Contractor vs. employee… which is which?
This is something that I’ve been thinking about, because I’ve been on both sides of the contractor equation. Years ago, every now and again I was hired as a contractor copywriter by companies, and I’ve hired contract copywriters from time to time to help with overflow (sadly, there hasn’t been much overflow the last year.)
Anyway, there’s always a lot of confusion with this. I admit, earlier, I didn’t know the rules either. It wasn’t until an audit by New York State that I knew the rules. So to help out, here’s the criteria, in general terms, of what separates a contractor from an employee:
1) Contractors set the pay rate.
2) Contractors set the timeframe.
3) Contractors do the job the way they wish to do it.
4) Contractors set the days and hours they work.
This is interesting in the copywriting business (and other “creative” type online/computer businesses), because, in general terms, companies that troll Craigslist (etc) looking for freelancers usually have a (low) rate of pay and fairly strict deadlines. Now I do understand that sometimes deadlines must be set – I’ve told people “I really need this in a week – is that do-able?” But in the end, it has to be the contractor’s call. And I’ve learned to let people who do work for me set the rate, too.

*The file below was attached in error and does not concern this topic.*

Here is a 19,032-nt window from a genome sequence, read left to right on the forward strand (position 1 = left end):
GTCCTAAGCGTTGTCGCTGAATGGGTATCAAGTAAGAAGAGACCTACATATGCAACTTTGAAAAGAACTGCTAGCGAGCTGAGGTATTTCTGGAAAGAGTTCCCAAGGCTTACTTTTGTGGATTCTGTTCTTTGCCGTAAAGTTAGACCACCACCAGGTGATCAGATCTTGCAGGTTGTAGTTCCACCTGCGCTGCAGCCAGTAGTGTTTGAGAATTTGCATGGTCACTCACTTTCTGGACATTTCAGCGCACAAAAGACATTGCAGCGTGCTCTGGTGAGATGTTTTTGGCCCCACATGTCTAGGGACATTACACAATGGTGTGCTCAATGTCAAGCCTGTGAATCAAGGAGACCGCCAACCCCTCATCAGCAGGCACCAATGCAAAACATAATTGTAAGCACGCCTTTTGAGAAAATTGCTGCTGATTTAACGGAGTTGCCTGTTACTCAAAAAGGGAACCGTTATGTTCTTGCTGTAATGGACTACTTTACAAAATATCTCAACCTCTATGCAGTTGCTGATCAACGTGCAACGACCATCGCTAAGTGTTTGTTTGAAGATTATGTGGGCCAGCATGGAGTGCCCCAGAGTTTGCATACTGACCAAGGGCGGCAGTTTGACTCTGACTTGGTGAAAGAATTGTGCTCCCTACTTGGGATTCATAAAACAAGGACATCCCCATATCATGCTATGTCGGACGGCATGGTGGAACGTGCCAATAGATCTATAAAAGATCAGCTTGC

The above is usually an unwelcome surprise to many entrepreneurs / small companies, because they want the best of both worlds – the control of an employee, and the ease of working with a contractor (no taxes/workman’s comp/etc). I admit – that seems attractive to someone just starting out. Hire a person as an “independent contractor”, yet treat them like an employee. But you can’t have it both ways. You can’t hire a contractor, and then insist they come in 5 days a week, 9-5. If you want to do that, then what you have is an employee. Here’s the IRS page on the subject
The easiest way to think about this is hiring a contractor for your home – you hire them, but they set the pay, and they come when they wish. And if it rains, oh well, they may not show.
Or, look at it this way – you hire a contractor to do a specific (often one-time) job, and you hire an employee to fill a position.
Hope this helps someone, and keeps them from making a mistake. You can get burned really bad if you do this wrong.